Welcome to the rebooted science interview series here at Confessions of a Science Librarian! The previous incarnation mostly concentrated on people in the broadly defined scholarly communications community, like Mark Patterson of eLife, Peter Binfield and Jason Hoyt of PeerJ or author Michael Nielsen.
The series has been extremely irregular for the last few years so I thought my more recent involvement with Canadian science policy advocacy presented an interesting opportunity to start over. In particular, my participation in the recent iPolitics science policy series presented itself as a amazing chance to tap into a wonderful pool of science policy advocates and see what they think about the current situation in Canada.
So what I’ve done is invite each of the authors from that series to respond to the same set of email interview questions with the idea that I would publish their exact responses here.
Over the next month or two I will be publishing the interviews from those that have agreed to participate. Once a few of those are up, I plan to widen the field and invite a broader range of Canadian science policy advocates to join the fray.
Suggestions of interview participants are more than welcome. Please feel free to email suggestions to jdupuis at yorku dot ca.
Paul Dufour, principal of science and technology consulting firm PaulicyWorks and Fellow and Adjunct Professor with the Institute for Science, Society and Policy at the University of Ottawa is today’s subject. His articles in the the iPolicy series are Let Canadian science off the leash and, with Scott Findlay, Why Canada needs a science watchdog.
Q1. Could you tell us a little bit about your scientific/technical/journalistic/political background and how you ended up involved in science advocacy? How do you define advocacy and what’s been the focus of your advocacy activities?
I am a self-professed science policy junkie. I got hooked early on with my studies at McGill, Concordia (science and human affairs), and Université de Montréal (Institut d’histoire et de sociopolitique des sciences). The latter was great fun since I was exposed to all of the leading thinkers in science and tech policy of the late 70s when science policy was emerging as a field (de Solla Price — who probably gave the best course I have ever taken, King, Rose and Rose, Brooks, Freeman, Landes, Kuhn, Gibbons, Salomon, Ben-David, Schroeder, Rosenberg, Sabato, Niosi, etc..).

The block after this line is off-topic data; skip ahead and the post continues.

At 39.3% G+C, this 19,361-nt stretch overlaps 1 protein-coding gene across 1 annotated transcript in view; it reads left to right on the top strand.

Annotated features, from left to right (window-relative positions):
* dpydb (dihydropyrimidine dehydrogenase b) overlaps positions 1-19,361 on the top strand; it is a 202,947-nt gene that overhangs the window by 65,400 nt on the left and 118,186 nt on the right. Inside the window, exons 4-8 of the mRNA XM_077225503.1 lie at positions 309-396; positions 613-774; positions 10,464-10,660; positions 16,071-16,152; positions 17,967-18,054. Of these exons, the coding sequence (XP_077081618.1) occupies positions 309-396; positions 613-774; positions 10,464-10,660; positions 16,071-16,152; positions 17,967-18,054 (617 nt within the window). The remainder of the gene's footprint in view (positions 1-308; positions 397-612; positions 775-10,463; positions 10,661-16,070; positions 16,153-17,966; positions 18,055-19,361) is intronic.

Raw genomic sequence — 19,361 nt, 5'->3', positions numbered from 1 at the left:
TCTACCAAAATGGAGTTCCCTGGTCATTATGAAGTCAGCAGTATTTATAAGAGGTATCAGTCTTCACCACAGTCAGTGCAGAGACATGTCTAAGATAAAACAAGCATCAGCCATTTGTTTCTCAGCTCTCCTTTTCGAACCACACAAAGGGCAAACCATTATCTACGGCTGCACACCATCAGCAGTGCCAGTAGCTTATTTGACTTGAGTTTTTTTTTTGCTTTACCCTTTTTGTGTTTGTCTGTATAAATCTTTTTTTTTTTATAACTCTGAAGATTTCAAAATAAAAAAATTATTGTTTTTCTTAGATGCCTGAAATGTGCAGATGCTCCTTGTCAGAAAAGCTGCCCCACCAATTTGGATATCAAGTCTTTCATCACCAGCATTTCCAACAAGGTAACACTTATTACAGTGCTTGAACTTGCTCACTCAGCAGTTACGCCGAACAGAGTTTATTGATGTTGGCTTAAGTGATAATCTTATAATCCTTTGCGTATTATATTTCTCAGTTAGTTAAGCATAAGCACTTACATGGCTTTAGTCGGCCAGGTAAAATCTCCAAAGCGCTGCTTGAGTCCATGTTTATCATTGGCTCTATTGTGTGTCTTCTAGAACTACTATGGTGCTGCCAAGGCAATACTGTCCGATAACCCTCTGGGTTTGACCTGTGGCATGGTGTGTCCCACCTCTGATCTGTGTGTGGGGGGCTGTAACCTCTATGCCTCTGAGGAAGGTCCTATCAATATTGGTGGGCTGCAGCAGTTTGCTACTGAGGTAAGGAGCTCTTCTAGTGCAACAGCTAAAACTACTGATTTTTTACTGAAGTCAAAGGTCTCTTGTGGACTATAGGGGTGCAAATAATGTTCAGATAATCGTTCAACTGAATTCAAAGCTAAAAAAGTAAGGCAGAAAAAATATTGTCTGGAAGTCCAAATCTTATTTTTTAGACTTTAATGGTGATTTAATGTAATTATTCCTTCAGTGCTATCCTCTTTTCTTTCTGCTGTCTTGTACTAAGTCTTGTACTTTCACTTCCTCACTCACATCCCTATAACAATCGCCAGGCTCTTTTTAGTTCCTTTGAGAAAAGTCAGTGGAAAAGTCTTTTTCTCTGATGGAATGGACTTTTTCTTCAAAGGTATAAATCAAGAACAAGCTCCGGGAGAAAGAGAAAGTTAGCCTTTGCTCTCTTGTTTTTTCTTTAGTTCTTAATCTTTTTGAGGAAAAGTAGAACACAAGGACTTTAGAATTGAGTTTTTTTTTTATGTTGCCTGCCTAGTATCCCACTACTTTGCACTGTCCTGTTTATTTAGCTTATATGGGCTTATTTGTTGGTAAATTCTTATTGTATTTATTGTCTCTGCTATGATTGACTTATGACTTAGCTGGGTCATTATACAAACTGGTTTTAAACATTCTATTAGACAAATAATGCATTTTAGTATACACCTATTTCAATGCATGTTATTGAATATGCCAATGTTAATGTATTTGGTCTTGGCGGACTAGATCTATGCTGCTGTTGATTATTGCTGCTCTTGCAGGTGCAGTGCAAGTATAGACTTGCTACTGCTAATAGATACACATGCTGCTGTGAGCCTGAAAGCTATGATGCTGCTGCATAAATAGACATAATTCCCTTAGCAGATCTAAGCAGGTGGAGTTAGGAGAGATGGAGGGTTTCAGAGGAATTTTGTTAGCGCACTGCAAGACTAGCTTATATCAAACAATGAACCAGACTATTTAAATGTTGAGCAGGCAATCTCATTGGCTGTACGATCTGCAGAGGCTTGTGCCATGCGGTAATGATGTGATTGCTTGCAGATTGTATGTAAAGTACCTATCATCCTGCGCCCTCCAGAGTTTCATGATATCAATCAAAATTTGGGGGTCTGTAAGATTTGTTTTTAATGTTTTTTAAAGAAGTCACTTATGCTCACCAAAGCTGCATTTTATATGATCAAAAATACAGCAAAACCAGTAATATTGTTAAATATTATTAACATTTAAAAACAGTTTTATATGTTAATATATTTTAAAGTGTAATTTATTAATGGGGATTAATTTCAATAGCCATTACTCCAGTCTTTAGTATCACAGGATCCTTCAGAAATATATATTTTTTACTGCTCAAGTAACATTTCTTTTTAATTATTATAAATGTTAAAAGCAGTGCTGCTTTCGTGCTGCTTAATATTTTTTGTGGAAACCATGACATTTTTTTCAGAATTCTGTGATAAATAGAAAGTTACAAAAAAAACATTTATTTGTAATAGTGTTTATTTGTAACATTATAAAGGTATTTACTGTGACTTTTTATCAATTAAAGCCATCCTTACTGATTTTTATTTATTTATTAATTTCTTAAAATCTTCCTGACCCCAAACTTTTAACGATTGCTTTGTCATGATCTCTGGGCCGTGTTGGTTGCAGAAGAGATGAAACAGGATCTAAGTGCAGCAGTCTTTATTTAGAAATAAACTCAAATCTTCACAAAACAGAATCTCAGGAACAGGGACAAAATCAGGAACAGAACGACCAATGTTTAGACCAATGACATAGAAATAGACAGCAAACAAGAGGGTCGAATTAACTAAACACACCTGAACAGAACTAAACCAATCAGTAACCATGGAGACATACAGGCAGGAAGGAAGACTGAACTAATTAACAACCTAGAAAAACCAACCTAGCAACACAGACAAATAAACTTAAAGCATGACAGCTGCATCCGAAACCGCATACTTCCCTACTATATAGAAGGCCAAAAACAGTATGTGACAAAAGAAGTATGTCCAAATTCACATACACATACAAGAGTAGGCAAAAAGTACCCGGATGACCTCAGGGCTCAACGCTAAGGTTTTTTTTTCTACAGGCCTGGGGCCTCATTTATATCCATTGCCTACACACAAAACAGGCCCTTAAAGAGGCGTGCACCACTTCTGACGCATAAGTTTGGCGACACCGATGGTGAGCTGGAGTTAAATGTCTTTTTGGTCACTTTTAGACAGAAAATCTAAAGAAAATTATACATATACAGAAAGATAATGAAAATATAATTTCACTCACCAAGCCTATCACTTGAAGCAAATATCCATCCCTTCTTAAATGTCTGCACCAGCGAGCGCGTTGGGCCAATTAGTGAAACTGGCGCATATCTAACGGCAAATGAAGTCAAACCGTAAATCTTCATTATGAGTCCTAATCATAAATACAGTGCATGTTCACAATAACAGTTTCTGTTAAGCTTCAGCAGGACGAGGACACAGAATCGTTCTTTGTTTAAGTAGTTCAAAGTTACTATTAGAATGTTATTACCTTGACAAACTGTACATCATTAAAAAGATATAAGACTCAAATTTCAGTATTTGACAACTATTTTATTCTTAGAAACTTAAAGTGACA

I was lucky — out of UdeM, I got a job offer to work at the Science Council of Canada and never really looked back doing stints at virtually every organization that did science policy including working for and with several ministers of science (and we have had some good ones in the past) while also developing an expertise in international science relations with DFAIT and IDRC (science counselors, IIASA, APEC, NAFTA, Commonwealth science, OECD, etc.) .
As a result, I am an unusual hybrid that has both an academic and actual policy-making background in this area (e.g.; I helped with the development of the Canada’s first and only National S&T Policy in 1986-87 under Mulroney, the Chretien S-T-I policies of 1996 and 2002; shaped science advice with the ACST and CSTA; worked to ensure a sound platform for the IPY, and kept the the creation of the CCA alive through its various iterations, and of course, articled with the National Science Adviser — Dr. Carty — from 2005-2008). I also have an unusual ability to close down places wherever I go — so a word to the wise!
That said, I am quite familiar with advocacy in its many forms — from lobby groups looking for more money (AUCC was especially good at this as were several university presidents, and someone by the name of Howard Burton who almost single-handedly got the federal funding for the Mike Lazaridis Perimeter Institute in Waterloo- see his great book First Principles) to international pressure for Canada to join science-research clubs (the many Carnegie Group meetings of the G8 science ministers and advisers I had the privilege of attending were particularly useful on this front). I have also been quite keen to support efforts on research capacity building in Africa and other developing regions, hence my continued role on the evaluation committees of Grand Challenges Canada and ISTPCanada for example.
Q2. The Conservative Government’s science policies since 2006 have been pretty controversial and hotly contested. What do you think has been the most damaging thing that they’ve done?
This is a tough question…all governments screw up at some point or other, but this one seems to take the cake (and I have tasted a lot of cakes!). In several respects, the Harper regime is a bit of a retro one harkening back to the US Bush Jr. days when elites/scholars were not to be trusted and ideology was the ruling paradigm. Clearly, the inability of the Harper apparatchik to recognize the value of evidence in decision-making has been problematic, if not willfully blind. The StatsCan cuts, the elimination of the NSA and NRTEE, the crime bills and gun registry policies will prove to be detrimental in the long run and will no doubt hamper effective decision-making in future governments on behalf of Canadians. But I have learned that governments come and go and pendulums do swing back.